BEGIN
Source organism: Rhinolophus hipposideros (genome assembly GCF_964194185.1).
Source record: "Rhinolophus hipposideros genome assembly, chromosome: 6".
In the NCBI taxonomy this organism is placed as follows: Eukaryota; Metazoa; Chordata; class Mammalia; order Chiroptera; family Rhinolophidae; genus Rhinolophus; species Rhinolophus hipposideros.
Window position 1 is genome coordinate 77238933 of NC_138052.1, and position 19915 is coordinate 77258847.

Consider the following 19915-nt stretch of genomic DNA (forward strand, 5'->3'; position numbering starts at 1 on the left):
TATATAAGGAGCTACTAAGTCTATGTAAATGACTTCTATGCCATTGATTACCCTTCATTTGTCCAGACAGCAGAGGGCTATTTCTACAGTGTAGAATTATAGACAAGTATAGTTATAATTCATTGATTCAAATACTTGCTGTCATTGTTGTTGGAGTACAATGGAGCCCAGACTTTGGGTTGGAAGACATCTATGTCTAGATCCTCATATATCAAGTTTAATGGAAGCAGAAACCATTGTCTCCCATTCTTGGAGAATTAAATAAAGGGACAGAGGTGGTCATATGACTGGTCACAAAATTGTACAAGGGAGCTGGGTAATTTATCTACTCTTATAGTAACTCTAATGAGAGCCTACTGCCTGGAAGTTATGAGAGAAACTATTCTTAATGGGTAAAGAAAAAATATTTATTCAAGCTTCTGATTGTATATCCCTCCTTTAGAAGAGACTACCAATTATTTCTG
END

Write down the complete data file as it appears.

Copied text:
Source organism: Rhinolophus hipposideros (genome assembly GCF_964194185.1).
Source record: "Rhinolophus hipposideros genome assembly, chromosome: 6".
In the NCBI taxonomy this organism is placed as follows: Eukaryota; Metazoa; Chordata; class Mammalia; order Chiroptera; family Rhinolophidae; genus Rhinolophus; species Rhinolophus hipposideros.
Window position 1 is genome coordinate 77238933 of NC_138052.1, and position 19915 is coordinate 77258847.

Consider the following 19915-nt stretch of genomic DNA (forward strand, 5'->3'; position numbering starts at 1 on the left):
TATATAAGGAGCTACTAAGTCTATGTAAATGACTTCTATGCCATTGATTACCCTTCATTTGTCCAGACAGCAGAGGGCTATTTCTACAGTGTAGAATTATAGACAAGTATAGTTATAATTCATTGATTCAAATACTTGCTGTCATTGTTGTTGGAGTACAATGGAGCCCAGACTTTGGGTTGGAAGACATCTATGTCTAGATCCTCATATATCAAGTTTAATGGAAGCAGAAACCATTGTCTCCCATTCTTGGAGAATTAAATAAAGGGACAGAGGTGGTCATATGACTGGTCACAAAATTGTACAAGGGAGCTGGGTAATTTATCTACTCTTATAGTAACTCTAATGAGAGCCTACTGCCTGGAAGTTATGAGAGAAACTATTCTTAATGGGTAAAGAAAAAATATTTATTCAAGCTTCTGATTGTATATCCCTCCTTTAGAAGAGACTACCAATTATTTCTG